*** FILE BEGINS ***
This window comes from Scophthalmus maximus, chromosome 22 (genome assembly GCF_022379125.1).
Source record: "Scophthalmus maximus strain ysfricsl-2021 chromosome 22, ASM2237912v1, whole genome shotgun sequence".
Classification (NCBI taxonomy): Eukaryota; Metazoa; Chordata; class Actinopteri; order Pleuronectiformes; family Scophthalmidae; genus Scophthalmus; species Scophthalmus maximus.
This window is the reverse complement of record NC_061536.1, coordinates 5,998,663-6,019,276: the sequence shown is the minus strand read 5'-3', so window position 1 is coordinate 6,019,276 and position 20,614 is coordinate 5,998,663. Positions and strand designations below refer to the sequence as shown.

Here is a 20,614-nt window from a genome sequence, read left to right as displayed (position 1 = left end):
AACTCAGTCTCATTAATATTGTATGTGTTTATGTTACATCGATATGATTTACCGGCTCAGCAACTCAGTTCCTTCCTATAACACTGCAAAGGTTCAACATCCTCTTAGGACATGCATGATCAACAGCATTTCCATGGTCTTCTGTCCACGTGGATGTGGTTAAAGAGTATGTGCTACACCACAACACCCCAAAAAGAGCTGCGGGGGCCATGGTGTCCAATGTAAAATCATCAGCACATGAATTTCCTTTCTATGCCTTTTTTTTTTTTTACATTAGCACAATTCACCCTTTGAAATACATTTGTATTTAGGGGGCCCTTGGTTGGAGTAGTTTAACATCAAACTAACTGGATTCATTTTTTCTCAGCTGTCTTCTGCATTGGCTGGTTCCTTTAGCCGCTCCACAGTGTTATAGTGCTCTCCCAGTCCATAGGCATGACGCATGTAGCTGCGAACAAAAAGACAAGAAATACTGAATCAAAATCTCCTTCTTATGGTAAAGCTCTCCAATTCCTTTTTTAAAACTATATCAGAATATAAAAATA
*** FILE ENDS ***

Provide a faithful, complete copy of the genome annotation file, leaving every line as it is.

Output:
This window comes from Scophthalmus maximus, chromosome 22 (genome assembly GCF_022379125.1).
Source record: "Scophthalmus maximus strain ysfricsl-2021 chromosome 22, ASM2237912v1, whole genome shotgun sequence".
Classification (NCBI taxonomy): Eukaryota; Metazoa; Chordata; class Actinopteri; order Pleuronectiformes; family Scophthalmidae; genus Scophthalmus; species Scophthalmus maximus.
This window is the reverse complement of record NC_061536.1, coordinates 5,998,663-6,019,276: the sequence shown is the minus strand read 5'-3', so window position 1 is coordinate 6,019,276 and position 20,614 is coordinate 5,998,663. Positions and strand designations below refer to the sequence as shown.

Here is a 20,614-nt window from a genome sequence, read left to right as displayed (position 1 = left end):
AACTCAGTCTCATTAATATTGTATGTGTTTATGTTACATCGATATGATTTACCGGCTCAGCAACTCAGTTCCTTCCTATAACACTGCAAAGGTTCAACATCCTCTTAGGACATGCATGATCAACAGCATTTCCATGGTCTTCTGTCCACGTGGATGTGGTTAAAGAGTATGTGCTACACCACAACACCCCAAAAAGAGCTGCGGGGGCCATGGTGTCCAATGTAAAATCATCAGCACATGAATTTCCTTTCTATGCCTTTTTTTTTTTTTACATTAGCACAATTCACCCTTTGAAATACATTTGTATTTAGGGGGCCCTTGGTTGGAGTAGTTTAACATCAAACTAACTGGATTCATTTTTTCTCAGCTGTCTTCTGCATTGGCTGGTTCCTTTAGCCGCTCCACAGTGTTATAGTGCTCTCCCAGTCCATAGGCATGACGCATGTAGCTGCGAACAAAAAGACAAGAAATACTGAATCAAAATCTCCTTCTTATGGTAAAGCTCTCCAATTCCTTTTTTAAAACTATATCAGAATATAAAAATA